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French courts approve the use of police drones at May Day marches, some scaling back the conditions

French courts did not accept the drones posed a serious attack on a fundamental freedom when the use of police surveillance drones was challenged by several NGOs who said they are illegal and a violation of privacy.

Challenges in Paris and Bordeaux were rejected hours before protests kicked off on Monday, with administrative courts in both cities ruling the airborne cameras would give police the wider overview of marches necessary to maintain public order.

Thousands of people brought umbrellas with them for May Day protest in Lyon in order to prevent hundreds of police drones, which were ordered to fly by Macron, identifying them as individuals.

However, NGOs won a partial victory in Normandy when the judge scaled back the conditions of the use of drones.

The “large perimeter” in which the drones were to be flown, and the approval of their use until eight hours after the march had ended, exceeded “in time and space” the need to ensure the protest’s security, the judge said.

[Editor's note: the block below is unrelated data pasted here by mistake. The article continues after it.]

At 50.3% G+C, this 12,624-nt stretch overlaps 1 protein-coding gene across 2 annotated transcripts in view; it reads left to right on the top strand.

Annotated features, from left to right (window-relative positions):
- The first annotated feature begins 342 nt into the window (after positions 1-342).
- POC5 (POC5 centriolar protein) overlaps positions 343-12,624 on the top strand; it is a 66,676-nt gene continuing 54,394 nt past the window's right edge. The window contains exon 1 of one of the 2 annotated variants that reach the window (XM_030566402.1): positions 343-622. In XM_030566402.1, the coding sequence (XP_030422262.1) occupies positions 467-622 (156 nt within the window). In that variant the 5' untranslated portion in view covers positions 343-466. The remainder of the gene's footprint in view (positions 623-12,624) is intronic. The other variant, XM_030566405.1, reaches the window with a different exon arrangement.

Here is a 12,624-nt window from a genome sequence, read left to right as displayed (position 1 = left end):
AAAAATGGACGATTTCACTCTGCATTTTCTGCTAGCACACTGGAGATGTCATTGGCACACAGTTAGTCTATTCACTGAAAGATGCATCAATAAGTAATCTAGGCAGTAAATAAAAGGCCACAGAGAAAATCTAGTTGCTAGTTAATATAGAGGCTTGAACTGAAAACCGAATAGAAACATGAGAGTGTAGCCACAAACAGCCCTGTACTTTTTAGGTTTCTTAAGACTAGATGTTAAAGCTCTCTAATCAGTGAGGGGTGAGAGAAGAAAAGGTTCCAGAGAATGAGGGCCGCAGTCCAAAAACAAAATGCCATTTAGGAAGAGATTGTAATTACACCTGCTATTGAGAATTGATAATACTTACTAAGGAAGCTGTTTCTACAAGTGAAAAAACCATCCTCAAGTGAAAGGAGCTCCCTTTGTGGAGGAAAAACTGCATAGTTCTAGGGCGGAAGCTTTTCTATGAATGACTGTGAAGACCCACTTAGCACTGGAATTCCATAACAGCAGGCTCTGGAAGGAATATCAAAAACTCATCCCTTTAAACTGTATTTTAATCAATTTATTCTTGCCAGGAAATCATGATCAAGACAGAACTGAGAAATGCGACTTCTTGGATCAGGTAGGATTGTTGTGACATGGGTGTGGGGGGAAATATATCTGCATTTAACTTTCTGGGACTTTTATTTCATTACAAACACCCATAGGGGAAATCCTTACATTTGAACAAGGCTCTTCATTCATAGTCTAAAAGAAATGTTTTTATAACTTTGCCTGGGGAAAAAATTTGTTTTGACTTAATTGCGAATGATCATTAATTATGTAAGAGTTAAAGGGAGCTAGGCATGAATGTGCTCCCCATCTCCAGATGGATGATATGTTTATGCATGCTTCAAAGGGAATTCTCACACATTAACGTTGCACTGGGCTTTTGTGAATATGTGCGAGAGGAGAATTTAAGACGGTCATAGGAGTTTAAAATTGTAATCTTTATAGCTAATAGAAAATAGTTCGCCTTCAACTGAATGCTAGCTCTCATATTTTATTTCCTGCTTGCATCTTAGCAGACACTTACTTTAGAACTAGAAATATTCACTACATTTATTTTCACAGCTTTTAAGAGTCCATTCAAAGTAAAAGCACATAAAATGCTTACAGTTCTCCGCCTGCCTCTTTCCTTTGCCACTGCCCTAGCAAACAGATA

While conceding the drones were likely to improve security at the demonstration, the judge said the prefect’s order carried “a serious and manifestly illegal infringement of the freedom to come and go and the right to privacy.”

May Day marches turning into protests in France

International Workers’ Day is celebrated among protests of Macron’s pension reforms in France, which raised state pension age from 62 to 64.

Many say that “it’s not about the retirement age, it’s about democracy.”

May Day protests in Lyon started outwith fires.

Meanwhile, firefighters led the May Day march with torches in Paris.

It is also alleged that protesters clashed with the police in Paris, with police deploying teargas to disperse the crowd.

More than 60 people have been arrested and one police officer injured by Molotov cocktail in the clashes during the May Day protests, according to Sky News.


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